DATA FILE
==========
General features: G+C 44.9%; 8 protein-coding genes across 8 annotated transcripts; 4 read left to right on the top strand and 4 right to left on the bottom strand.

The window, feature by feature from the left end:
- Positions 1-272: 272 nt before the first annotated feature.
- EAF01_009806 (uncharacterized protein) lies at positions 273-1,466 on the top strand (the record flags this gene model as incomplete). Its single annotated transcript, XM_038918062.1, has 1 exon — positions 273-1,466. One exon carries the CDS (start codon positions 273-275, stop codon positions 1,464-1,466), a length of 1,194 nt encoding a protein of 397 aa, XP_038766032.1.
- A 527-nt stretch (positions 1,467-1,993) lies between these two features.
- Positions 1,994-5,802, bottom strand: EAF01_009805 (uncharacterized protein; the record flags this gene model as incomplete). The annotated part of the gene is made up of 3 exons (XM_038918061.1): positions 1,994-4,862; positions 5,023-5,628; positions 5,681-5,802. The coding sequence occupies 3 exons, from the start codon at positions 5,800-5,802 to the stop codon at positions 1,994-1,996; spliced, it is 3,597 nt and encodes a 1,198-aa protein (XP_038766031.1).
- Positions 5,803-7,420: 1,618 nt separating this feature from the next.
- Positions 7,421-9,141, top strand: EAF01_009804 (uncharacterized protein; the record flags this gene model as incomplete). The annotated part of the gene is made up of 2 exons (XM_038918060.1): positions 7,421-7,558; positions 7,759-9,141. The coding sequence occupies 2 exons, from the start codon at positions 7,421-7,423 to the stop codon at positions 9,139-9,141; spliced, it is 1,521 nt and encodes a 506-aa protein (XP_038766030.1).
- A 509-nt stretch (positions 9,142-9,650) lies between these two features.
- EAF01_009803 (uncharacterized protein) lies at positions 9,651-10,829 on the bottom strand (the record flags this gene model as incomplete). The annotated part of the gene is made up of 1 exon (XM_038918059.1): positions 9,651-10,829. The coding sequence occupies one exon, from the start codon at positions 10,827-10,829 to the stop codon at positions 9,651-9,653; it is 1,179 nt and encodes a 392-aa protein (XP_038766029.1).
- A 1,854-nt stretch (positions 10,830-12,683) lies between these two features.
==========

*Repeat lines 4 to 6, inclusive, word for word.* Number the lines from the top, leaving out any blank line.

- EAF01_009806 (uncharacterized protein) lies at positions 273-1,466 on the top strand (the record flags this gene model as incomplete). Its single annotated transcript, XM_038918062.1, has 1 exon — positions 273-1,466. One exon carries the CDS (start codon positions 273-275, stop codon positions 1,464-1,466), a length of 1,194 nt encoding a protein of 397 aa, XP_038766032.1.
- A 527-nt stretch (positions 1,467-1,993) lies between these two features.
- Positions 1,994-5,802, bottom strand: EAF01_009805 (uncharacterized protein; the record flags this gene model as incomplete). The annotated part of the gene is made up of 3 exons (XM_038918061.1): positions 1,994-4,862; positions 5,023-5,628; positions 5,681-5,802. The coding sequence occupies 3 exons, from the start codon at positions 5,800-5,802 to the stop codon at positions 1,994-1,996; spliced, it is 3,597 nt and encodes a 1,198-aa protein (XP_038766031.1).